97. 97. Below the Line • Below the line advertising typically focuses on direct means of communication, most commonly direct mail and e-mail, often using highly targeted lists of names to maximize response rates • The term "Below the Line" is rapidly going out of fashion in advertising circles as agencies and clients switch to an 'Integrated Communication Approach.' • BTL is a common technique used for touch and feel products. Those consumer items where the customer will rely on immediate information than previously researched items. • BTL techniques ensures recall of the brand while at the same time highlighting the features of the product.
  98. 98. Integrated Communication Approach • Definition: A management concept that is designed to make all aspects of marketing communication such as advertising, sales promotion, public relations, and direct marketing work together as a unified force, rather than permitting each to work in isolation.
  99. 99. Through the line-TTL • Through the line" refers to an advertising strategy involving both above and below the line communications in which one form of advertising points the target to another form of advertising thereby crossing the "line". • An example would be a TV commercial that says 'come into the store to sample XYZ product'. • In this example, the TV commercial is a form of "above the line" advertising and once in the store, the target customer is presented with "below the line" promotional material such as store banners, competition entry forms, etc
  100. 100. Personal selling • Personal Selling: Face to face personal communication- Eureka Forbes • In person selling, tele-marketing • Advertising- Mass communication efforts through media • Sales Promotion- Communication through contests, OOH, trade shows, free samples, yellow pages, call helplines
  101. 101. Personal Selling • Personal Selling
  102. 102. Discount coupons • Discount coupons
  103. 103. Promotion-2 • Publicity- Communicating with an audience by personal or non-personal media that are not paid for delivering the message • Print media news, broadcast media news- UTI,PTI, Reuters, annual reports, speeches by employees
  104. 104. Branding • Signages
  105. 105. Known companies • Recognizable companies
  106. 106. Nokia • Nokia
  107. 107. Messages • Fly High
  108. 108. Examples-Lux Same theme over the years
  109. 109. Chips • Competition
  110. 110. Celebrity endorsement • Using famous people to attract target segment
  111. 111. ICICI Bank- Print Ad
  112. 112. Brand Ambassador Star Power
  113. 113. TV Channels
  114. 114. TV Channels
  115. 115. TV Channels • TVC
  116. 116. TV Channels
  117. 117. TV Channels
  118. 118. More than just news • Entertaining information to add spice
  119. 119. First thing in the morning
  120. 120. Print Media • Print- Newspapers & Magazines
  121. 121. Newspapers
  122. 122. Print Media • Newspapers & Magazines
  123. 123. Read everywhere • Omnipresent
  124. 124. Newspapers you could read • Economic Times • Business Standard • Mint • Hindu Businessline • Business News in daily newspapers • The Hindu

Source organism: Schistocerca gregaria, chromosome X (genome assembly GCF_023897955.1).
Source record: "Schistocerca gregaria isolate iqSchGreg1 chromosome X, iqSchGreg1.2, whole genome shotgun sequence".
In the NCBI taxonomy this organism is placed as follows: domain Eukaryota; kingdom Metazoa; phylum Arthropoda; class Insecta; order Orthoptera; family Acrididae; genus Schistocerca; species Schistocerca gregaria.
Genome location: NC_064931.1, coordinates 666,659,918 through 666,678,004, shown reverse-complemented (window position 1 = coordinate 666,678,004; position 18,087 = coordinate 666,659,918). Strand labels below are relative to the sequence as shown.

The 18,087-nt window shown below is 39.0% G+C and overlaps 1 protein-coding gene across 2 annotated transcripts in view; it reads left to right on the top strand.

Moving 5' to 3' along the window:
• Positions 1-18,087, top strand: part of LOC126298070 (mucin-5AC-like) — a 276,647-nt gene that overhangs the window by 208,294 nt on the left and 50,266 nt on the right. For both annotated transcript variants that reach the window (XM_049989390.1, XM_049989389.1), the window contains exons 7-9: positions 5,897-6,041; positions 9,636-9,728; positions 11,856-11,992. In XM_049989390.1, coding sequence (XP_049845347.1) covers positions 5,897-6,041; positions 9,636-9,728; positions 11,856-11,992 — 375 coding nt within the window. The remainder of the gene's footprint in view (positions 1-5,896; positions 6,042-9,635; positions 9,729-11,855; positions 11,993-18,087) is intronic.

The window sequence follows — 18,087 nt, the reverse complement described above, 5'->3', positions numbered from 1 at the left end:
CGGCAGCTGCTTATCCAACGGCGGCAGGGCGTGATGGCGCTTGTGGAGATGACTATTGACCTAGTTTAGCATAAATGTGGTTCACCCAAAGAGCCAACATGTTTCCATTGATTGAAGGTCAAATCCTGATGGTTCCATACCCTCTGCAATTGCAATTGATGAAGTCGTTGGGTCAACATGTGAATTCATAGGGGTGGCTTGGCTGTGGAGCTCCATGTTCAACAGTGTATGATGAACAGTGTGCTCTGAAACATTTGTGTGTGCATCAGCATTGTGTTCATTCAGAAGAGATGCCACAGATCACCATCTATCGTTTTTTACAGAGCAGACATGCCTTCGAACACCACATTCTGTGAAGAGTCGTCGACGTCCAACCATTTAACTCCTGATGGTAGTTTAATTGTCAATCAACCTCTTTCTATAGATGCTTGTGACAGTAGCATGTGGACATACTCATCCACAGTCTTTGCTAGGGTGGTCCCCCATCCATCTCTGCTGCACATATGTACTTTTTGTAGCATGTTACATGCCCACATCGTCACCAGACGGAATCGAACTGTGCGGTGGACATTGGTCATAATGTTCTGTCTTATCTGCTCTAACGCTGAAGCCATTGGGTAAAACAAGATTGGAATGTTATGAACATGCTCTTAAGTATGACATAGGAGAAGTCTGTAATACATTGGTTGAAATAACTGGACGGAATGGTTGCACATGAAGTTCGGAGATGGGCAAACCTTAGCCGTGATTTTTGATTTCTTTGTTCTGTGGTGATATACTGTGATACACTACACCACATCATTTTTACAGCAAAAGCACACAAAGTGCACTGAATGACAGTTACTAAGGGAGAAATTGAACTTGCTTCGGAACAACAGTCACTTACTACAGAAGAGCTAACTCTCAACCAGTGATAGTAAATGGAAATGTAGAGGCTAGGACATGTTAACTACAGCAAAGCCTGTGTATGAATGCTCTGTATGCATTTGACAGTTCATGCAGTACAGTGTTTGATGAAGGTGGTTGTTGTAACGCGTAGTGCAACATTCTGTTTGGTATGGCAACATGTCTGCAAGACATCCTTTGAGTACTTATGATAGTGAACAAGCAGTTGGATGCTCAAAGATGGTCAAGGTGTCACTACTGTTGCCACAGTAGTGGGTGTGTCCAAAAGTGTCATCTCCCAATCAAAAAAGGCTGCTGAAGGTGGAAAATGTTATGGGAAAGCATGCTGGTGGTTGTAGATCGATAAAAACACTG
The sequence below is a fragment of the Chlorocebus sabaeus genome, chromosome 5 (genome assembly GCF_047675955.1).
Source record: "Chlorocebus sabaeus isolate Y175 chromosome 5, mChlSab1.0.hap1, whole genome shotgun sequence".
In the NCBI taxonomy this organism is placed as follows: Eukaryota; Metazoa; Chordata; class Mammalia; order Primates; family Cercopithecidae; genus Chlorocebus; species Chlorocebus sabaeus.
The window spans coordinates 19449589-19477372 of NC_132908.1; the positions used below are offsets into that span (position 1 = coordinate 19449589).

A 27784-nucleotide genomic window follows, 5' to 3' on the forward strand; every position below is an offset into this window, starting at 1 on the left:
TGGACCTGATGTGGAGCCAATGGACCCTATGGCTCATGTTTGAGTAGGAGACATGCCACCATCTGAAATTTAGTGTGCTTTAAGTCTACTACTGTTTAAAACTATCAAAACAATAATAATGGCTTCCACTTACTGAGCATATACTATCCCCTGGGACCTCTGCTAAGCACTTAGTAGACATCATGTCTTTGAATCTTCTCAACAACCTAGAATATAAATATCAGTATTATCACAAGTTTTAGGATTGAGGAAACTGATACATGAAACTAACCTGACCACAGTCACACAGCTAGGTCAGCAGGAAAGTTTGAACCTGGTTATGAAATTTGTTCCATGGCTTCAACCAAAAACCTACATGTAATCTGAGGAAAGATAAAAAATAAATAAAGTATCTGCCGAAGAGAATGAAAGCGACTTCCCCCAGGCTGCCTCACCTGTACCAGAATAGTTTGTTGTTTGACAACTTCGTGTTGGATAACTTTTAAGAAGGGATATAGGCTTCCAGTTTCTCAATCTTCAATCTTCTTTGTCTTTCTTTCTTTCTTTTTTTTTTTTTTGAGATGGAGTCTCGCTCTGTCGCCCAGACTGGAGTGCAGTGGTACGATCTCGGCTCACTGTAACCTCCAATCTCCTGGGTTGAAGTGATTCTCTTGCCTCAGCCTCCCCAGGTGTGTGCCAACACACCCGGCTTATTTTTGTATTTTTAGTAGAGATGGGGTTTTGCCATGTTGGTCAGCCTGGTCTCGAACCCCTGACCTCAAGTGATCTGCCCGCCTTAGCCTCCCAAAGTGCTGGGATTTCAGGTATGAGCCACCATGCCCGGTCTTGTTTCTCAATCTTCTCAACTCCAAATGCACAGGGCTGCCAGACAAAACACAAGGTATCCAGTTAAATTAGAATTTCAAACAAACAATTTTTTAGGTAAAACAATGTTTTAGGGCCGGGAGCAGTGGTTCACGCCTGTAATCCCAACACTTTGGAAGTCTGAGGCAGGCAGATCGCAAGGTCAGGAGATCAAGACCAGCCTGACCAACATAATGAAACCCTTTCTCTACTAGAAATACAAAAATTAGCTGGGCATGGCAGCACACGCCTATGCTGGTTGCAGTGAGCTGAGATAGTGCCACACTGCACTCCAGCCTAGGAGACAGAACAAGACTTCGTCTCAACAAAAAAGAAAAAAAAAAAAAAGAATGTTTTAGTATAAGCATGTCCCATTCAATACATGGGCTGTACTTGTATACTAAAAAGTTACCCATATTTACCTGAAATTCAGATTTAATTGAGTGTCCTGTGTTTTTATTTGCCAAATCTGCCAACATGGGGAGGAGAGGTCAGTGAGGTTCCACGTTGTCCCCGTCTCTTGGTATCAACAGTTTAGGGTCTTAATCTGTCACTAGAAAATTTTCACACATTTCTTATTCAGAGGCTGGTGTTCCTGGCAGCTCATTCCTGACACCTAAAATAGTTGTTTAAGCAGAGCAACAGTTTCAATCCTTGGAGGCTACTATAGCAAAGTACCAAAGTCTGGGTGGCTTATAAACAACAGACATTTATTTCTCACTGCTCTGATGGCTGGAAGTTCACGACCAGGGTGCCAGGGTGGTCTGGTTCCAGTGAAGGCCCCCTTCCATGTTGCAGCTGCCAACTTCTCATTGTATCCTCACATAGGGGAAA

125. 125. Radio • Growing radio stations in India
  126. 126. Radio Stations • Numerous- FM
  127. 127. Radio channels • Meow targets at women
  128. 128. Bajaate Raho- Red FM
  129. 129. Radio on the internet • On the internet
  130. 130. Videos can be uploaded • Companies upload their corporate films • www.youtube.com
  131. 131. Sales Staff & PR • Sales staff often plays an important role in word of mouth and Public Relations
  132. 132. Public Relations • Public relations are where the communication is not directly paid for and includes press releases, sponsorship deals, exhibitions, conferences, seminars or trade fairs and events. • Word of mouth is any apparently informal communication about the product by ordinary individuals, satisfied customers or people specifically engaged to create word of mouth momentum.
  133. 133. Press Release • Press Release
  134. 134. Public Relations • Press Conferences
  135. 135. Media Entertainment
  136. 136. PR Material • Press kit to be given to press with all info.
  137. 137. Press Conference • Spokesperson of the company talks to the press
  138. 138. Client Meetings • Word of mouth publicity
  139. 139. Word of mouth publicity • Word of mouth is a reference to the passing of information from person to person. Originally the term referred specifically to oral communication but now includes any type of human communication, such as face to face, telephone, email, and text messaging
  140. 140. Word of mouth publicity • Salespersons
  141. 141. Word of mouth publicity • At meetings
  142. 142. Competitors • Responding to competitor activity & messages • You may have seen similar activity in cola ad wars
  143. 143. Reports in media • Cola war shifts to a new turf • The famous cola wars have found a new battleground — the Indian fields. • The world’s largest beverage company Coca- Cola, like its rival PepsiCo, is finalising plans for sourcing fruit from India for its juice brands.
  144. 144. OOH • Cola vans act as OOH
  145. 145. OOH • Pepsi van
  146. 146. OOH • Cola signages
  147. 147. Vending Machines • Vending machine- Note both brands
  148. 148. Recognizable logos • Coke vs Pepsi
  149. 149. Sales Promotion • Yeh Dil Maange More!!!
  150. 150. Point of Sales • Point of sales (POS) or checkout refers to both a checkout counter in a shop, and the location where a transaction occurs
  151. 151. POS Display
  152. 152. Cola Ads-Promotion • Cola drinks- Thums Up, Coca Cola